A former Quebec Premier will lead a task force looking at the feasibility of moving rail lines outside the city of Winnipeg.
Jean Charest was appointed to lead the group, which will study the pros, cons and costs associated with such a large-scale infrastructure project.
“One of the reasons I think the Premier wanted to put together this task force is to have the full picture of what costs are, which includes the costs of not moving the rail lines,” he said.
Premier Greg Selinger says the Rail Relocation Act makes a project like this particularly challenging.
“It says the rail lines shall neither gain nor lose from rail relocation. That is a particular formula that creates an interesting dynamic. So we have to do the work together to identify the benefits and identify the cost.”
He says Charest has the skills to negotiate and understand those dynamics.
“He understands that a complex, big project like this can be a game changer. But it also requires that experience of governing and finding the right judgments on what you can do and can’t do,” he said.
Selinger says the $400,000 task force won’t just look at rail relocation as all or nothing. He says it will look at what could be done in the short term, in the longer term, and what would not be feasible.
Mayor Brian Bowman says while rail relocation could make future bridges, roads and underpasses unnecessary, the city isn’t holding off on any plans yet.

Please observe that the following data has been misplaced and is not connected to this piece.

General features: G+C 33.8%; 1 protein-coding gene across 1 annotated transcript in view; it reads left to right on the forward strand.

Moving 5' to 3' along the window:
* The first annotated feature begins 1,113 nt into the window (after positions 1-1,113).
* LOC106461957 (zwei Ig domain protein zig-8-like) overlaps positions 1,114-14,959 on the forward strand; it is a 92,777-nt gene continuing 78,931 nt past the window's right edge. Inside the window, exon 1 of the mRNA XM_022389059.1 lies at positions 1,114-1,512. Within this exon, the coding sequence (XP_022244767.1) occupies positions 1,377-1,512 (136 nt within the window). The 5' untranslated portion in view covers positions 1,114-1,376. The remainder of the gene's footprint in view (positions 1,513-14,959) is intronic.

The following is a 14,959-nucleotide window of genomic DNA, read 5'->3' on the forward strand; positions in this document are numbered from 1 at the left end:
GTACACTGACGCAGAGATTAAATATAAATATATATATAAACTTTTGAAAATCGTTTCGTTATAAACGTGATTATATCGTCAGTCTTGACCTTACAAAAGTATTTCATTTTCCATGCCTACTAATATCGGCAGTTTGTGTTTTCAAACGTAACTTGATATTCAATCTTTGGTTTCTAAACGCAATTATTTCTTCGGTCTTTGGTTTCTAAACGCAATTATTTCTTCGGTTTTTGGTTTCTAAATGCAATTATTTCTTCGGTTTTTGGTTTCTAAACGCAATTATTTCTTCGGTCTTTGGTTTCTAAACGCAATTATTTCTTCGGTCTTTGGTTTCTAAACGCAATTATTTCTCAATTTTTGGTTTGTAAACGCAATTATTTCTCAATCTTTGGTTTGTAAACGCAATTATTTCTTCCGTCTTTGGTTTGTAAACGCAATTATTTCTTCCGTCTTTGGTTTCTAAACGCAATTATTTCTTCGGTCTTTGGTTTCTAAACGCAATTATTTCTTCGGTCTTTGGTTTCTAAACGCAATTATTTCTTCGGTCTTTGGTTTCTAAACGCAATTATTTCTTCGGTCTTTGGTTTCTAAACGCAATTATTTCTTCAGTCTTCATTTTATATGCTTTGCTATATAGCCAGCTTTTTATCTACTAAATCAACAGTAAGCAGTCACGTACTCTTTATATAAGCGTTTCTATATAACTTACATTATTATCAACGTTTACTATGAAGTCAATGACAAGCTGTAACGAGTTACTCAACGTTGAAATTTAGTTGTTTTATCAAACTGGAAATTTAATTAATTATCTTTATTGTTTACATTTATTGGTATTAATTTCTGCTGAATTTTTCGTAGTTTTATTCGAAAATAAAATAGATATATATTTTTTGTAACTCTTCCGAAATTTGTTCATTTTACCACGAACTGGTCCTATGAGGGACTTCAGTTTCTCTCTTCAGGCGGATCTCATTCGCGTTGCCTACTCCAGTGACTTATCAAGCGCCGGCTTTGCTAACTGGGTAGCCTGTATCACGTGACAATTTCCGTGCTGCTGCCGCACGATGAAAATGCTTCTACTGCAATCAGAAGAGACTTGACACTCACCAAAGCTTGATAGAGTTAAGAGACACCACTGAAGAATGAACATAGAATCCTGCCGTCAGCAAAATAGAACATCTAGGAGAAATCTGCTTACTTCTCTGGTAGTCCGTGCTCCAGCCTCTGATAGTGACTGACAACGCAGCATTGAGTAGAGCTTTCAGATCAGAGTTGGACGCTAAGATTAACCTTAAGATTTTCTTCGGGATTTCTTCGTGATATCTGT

“We’ve still got a job to do while we study and while this task force does its work, but we can do both and we can support those efforts and be a meaningful partner in those discussions. Once we hear back from the task force, we’ll be in a much better position to proceed,” he said.
The Premier said representatives from three major rail companies that run through Winnipeg were in the room for the announcement. But none spoke at the podium, and two did not stick around after to talk to media.
Brian Sweeney from BNSF Rail Company in Minnesota said the company wants to see what the feasibility study says about what’s possible and how it would have to be done.
He says a main concern is still being able to serve existing customers well.
“Whatever is done to consolidate and rationalize the system, of course customer service is going to have to be protected in that process,” he said.
He says a benefit of relocation would be greater capability to interchange traffic with other railroads. He says under the current setup, there are limitations on the amount of traffic they can move and what they can deliver to customers.
CN was not at the announcement. A spokesperson says while CN has no plans to relocate its lines or yard facilities outside the city, it will participate in the study. It expects the project would be “both extremely complex and costly”.
St. Boniface-St. Vital MP Dan Vandal says the federal government will want to see the results of the study, but there is lots of infrastructure funding available for projects like this.
“You’re never going to find a project that fits the transportation infrastructure envelope better than this, so I would say this is a very good fit for the federal government,” he said.